Inflammation is widely recognized to play a central role in the initiation and progression of tumor malignancy. Circulating macrophages are recruited by tumor cells through the secretion of soluble factors such as colony stimulating factor-1 (CSF-1) and C-C chemokine ligand 2 (CCL- 2). Through these mechanisms the macrophages are coerced to acquire a trophic phenotype accompanied by the release of soluble factors which promote angiogenesis, tumor cell invasion, and intravasation. Of particular interest is TAM-derived tumor necrosis factor-alpha (TNF-), which is believed to cause the downregulation of cell adhesion molecules (e.g. E-cadherin) in tumor cells, increasing cell motility and entry into the circulation. Understanding of such relationship is key for the design of anti-metastatic therapeutics. However, much of the data reported in this field has been performed in xenograft models and/or 2D cultures;which are limited by the number of controllable variables, extrapolation to human tumor physiology, and not amenable for a high-throughput design. In this proposed research training fellowship, the goal is to create an optimal in vitro model to study the tumor microenvironment.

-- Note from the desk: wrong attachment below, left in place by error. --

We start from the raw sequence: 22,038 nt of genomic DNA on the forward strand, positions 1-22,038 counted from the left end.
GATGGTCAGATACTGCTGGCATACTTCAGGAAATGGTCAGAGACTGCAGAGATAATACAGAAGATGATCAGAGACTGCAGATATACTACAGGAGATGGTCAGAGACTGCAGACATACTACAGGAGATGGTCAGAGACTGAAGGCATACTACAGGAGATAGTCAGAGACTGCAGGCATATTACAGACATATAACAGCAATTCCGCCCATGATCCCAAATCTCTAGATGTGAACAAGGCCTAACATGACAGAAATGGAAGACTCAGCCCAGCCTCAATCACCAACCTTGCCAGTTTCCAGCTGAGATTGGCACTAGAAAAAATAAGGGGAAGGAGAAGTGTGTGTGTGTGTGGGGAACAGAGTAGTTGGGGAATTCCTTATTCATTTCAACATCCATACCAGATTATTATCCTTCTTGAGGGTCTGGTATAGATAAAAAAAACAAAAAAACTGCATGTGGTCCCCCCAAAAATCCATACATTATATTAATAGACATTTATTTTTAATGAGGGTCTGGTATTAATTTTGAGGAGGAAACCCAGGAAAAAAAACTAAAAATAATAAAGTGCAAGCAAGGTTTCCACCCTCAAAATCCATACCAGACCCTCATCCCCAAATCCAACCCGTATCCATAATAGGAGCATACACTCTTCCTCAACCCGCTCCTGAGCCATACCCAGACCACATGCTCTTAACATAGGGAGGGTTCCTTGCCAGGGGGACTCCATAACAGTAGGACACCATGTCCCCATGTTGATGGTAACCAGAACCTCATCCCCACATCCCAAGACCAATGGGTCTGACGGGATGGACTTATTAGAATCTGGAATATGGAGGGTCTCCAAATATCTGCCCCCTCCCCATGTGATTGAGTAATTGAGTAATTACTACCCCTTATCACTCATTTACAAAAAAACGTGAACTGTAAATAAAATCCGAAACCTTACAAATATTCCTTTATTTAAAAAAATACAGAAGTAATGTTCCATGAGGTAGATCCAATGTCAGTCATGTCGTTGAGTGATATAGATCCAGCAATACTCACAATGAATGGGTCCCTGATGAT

The first aim seeks to gain a better understanding of the behavior of tumor cells, endothelial cells, and TAMs in a 2D environment through an array of classical co-culture experiments. Results of this aim will generate relevant design parameters which will be implemented in the second aim of this project, which combines principles of microfluidics with tissue engineering to create a 3D tissue model of the tumor microenvironment with perfused human capillaries. This model will be able to replicate the physiology of the in vivo tumor microenvironment;thus providing relevant physiological results. Most importantly, the impact of creating an in vitro 3D metastasis model with perfused human capillary bed could significantly enhance high-throughput anti-metastatic drug screening.
Treatments for cancer remain elusive due, in large part, to the dynamic and unstable genome of most cancer cells. This research training proposal will lead to a better understanding of the behavior of normal cells within the tumor microenvironment (e.g. endothelial cells, fibroblast, and leukocytes), which may be selectively targeted as an effective alternative or complimentary approach in the overall management of the disease. The impact of creating an in vitro 3D metastasis model with perfused human capillary bed could significantly enhance high- throughput anti-metastatic drug screening.